I’ve Reached a Plateau

Photo by Massimiliano Morosinotto on Unsplash

I play fighting games pretty seriously. I’ve been dedicated to getting better at them ever since my uncle double-perfected me in Street Fighter 2 back in 1993. And while I’ve never been the best, I’ve been pretty good at the various fighting games I’ve played over the years and felt like I could at least compete at the higher levels of competition.

Recently though, it feels like I haven’t been making much improvement. These days I play Guilty Gear Strive and Dragon Ball FighterZ. Again, I’m pretty good at them, but I find myself losing to opponents that I should be beating. It’s not just a matter of dropping combos. My defense isn’t strong; I see patterns in my opponent’s playstyle but don’t exploit them; my mentality feels off and I get frustrated far more easily than I should.

Normally, it would just be a matter of hitting training mode and working out the kinks. I’ve finally learned how to use training mode effectively to practice combos, responses to situations and setups, and all the other neat things modern training rooms can do. But I haven’t felt motivated to lab in the proper way. Instead, I go in and practice the same combos I know already, over and over.

The last time I felt this way was about three years ago, when I’d been playing FighterZ for about six months. I was stuck then too, but fortunately I attended an in-person practice session (shout out to Flokey) and it completely changed my perspective. I was able to talk to other players about improving and get their perspective on how to play the game better overall. I got better in that one day than I had in the previous six months of playing alone. Thanks to Covid though, that’s not an option- I haven’t been to an in-person event in almost two years.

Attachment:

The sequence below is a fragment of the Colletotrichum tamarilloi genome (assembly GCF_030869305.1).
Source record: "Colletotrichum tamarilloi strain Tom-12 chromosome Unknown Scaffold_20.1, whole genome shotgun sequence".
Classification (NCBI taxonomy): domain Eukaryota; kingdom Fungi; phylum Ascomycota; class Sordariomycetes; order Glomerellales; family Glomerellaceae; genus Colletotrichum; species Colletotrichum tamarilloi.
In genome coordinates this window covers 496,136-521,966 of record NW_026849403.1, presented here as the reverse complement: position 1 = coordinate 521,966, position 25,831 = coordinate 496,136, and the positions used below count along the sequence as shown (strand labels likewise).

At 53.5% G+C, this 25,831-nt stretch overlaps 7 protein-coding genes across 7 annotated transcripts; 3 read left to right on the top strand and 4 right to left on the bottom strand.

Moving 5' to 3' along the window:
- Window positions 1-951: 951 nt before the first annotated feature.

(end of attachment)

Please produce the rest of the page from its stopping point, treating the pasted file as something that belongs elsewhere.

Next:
This would be the time I would take a break from the games to relax and clear my head, but I just did that. I moved at the end of October and didn’t have internet for almost six weeks, so I went without playing videogames for basically that whole time. It was cool to do other things, but gaming is still my main hobby, so I was right back on it as soon as my internet service returned.

Maybe I just need to rededicate myself to getting better. There’s a difference between playing the game and practicing the game, and I’ve just been playing lately. But maybe all I want to do is play. Practicing is hard and not fun. There’s a sense of accomplishment when you finally can do a technique or setup that you couldn’t before, but that takes time that I could be playing instead. I don’t like losing either though, and that’s what happens when you don’t practice and play against people who do.

I’m constantly reminded of that when I play my son in Guilty Gear. I don’t think I’ve beaten him in a set in months. He not only practices regularly, but he studies the game in match footage and discusses the game online with his friends. The difference in our skill is vast, and it shows the efficacy of his approach to the game as opposed to mine. I may just need to hunker down and get back to the practice grind, at least if I don’t want my 14 year old kicking my ass every time I pick up the sticks.

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